“This first demonstrator is designed to fly with a very small payload, like a video camera, for surveillance missions .” Equivalent to the V-Raptor in applications only with the possibility of taking off and landing vertically.

“From now on, we intend to scale 3 levels: V-Proton +, V-Pelican and Altacab “, he points out. The V-Pelican and Altacab will be the first to incorporate the complete ammonia system, the latter being the flying car with which the company wants to conquer the Madrid skies.

“This roadmap is so that the development and certification process can be accelerated. Each one is the demonstrator of the next stage .” A very complex industrial process that they will have to carry out in the coming years.

To do this, Ventor Innovations has partnered with two other Spanish companies to develop the technology of the ammonia dissociation reactor, which is responsible for separating nitrogen and hydrogen molecules to power the engines.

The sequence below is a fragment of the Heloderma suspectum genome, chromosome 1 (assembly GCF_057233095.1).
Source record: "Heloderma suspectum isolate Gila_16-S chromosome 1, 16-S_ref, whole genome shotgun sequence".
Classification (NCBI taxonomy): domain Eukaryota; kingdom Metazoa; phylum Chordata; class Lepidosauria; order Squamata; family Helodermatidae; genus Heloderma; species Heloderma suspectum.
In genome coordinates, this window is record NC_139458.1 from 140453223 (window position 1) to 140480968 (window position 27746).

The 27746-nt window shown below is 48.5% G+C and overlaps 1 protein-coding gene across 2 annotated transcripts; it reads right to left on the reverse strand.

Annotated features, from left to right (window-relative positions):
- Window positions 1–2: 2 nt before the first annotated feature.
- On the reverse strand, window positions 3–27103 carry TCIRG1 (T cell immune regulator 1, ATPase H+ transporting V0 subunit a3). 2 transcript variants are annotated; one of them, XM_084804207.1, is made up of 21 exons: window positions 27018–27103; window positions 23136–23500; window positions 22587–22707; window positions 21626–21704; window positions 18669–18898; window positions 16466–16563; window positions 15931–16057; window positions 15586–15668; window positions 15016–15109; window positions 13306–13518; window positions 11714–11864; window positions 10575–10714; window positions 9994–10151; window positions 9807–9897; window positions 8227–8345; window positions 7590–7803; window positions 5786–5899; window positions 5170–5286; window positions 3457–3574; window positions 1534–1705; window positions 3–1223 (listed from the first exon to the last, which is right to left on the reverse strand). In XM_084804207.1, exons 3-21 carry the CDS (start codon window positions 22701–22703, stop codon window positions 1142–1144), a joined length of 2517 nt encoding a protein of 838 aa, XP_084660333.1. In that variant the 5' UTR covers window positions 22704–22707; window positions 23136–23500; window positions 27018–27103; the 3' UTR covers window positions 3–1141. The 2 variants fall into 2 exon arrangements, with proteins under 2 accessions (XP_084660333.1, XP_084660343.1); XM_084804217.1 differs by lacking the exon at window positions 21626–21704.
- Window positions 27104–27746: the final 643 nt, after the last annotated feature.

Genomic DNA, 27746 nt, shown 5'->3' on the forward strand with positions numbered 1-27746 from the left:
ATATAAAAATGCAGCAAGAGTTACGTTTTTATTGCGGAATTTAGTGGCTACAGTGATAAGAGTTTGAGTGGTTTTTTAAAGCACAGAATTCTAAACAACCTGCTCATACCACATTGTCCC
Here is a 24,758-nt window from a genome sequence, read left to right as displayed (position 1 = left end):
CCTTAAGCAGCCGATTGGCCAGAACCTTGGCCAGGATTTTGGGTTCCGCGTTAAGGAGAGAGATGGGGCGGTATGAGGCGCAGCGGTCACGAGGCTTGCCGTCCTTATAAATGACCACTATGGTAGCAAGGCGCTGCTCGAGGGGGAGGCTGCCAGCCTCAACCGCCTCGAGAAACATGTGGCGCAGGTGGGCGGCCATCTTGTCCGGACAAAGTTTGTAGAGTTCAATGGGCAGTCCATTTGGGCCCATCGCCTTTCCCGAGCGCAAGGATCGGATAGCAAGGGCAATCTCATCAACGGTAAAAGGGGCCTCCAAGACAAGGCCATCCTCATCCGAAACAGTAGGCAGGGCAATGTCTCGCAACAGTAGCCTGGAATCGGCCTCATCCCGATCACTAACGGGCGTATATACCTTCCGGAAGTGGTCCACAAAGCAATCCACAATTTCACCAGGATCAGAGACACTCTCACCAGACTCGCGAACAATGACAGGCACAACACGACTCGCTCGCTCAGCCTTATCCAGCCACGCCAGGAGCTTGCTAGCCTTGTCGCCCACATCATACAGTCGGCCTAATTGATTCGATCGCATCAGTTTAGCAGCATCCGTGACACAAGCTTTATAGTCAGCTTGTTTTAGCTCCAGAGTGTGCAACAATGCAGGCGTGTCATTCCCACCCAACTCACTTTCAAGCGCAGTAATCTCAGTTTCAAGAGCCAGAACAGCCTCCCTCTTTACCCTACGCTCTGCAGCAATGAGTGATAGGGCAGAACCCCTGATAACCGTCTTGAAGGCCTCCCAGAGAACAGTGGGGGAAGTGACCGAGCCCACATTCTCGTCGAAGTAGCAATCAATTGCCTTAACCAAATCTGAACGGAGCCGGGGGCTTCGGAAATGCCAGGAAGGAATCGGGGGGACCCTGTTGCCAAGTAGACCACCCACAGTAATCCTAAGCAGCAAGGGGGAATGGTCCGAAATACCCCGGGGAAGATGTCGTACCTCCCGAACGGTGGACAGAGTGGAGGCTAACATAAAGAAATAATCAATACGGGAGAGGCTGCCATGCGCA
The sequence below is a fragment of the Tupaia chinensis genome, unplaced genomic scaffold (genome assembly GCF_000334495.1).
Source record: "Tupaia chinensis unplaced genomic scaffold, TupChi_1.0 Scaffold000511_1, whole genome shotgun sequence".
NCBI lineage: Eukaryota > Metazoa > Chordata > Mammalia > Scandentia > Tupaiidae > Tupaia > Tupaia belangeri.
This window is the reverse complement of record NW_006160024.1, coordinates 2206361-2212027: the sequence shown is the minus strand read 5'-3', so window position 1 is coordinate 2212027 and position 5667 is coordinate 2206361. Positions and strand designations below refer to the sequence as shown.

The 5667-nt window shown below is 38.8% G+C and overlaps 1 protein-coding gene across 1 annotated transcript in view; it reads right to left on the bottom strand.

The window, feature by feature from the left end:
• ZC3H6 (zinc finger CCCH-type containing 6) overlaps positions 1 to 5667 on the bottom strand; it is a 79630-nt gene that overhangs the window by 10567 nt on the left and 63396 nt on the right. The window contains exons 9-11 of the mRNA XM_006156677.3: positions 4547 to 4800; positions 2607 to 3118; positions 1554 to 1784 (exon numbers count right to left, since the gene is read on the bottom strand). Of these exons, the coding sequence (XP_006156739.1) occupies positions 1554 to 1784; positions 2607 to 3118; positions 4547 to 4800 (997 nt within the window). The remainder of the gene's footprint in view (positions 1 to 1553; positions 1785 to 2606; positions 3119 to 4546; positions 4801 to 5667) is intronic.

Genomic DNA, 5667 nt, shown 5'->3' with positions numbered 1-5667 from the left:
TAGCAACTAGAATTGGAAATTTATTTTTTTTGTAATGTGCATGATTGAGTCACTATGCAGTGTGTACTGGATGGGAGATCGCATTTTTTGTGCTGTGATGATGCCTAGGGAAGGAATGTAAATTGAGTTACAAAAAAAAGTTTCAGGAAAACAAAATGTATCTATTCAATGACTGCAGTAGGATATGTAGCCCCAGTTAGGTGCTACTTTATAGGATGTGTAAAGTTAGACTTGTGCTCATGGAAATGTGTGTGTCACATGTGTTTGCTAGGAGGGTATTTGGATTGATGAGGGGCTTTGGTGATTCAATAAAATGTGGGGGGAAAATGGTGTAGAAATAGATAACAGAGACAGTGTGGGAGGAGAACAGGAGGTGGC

Starting with the V-Proton +, the smallest hydrogen aircraft, Emilio Martín aims for a maximum take-off mass of 25 kilograms and a payload capacity of 5 kilograms. “It’s a very direct scaling of the normal V-Proton, about 50 centimeters on each side more.” The cargo hold, located in the belly of the aircraft, is oriented to space surveillance sensors or communication systems. “Also for point-to-point logistics transport.”

For its part, the V-Pelican will have 200 kilograms of total takeoff mass with 100 kilograms of payload and will incorporate a total of 8 engines. In this case, the approach is that it serves as a logistics platform for the transport of parcels and, not least, as a demonstrator of the Altacab, the electric car. Both for the V-Proton + with the V-Pelican they hope to have test units from mid-2022.

Altacab will be the jewel in the crown of the Moralzarzal company with an autonomous air vehicle with space to transport 2 people. If plans go as planned, they plan to install a total of 12 ammonia-powered propeller motors. The load capacity of this vehicle amounts to about 180 kilograms and they estimate that they will have the first demonstrator – in the absence of certification – by the end of 2023.

Post a Comment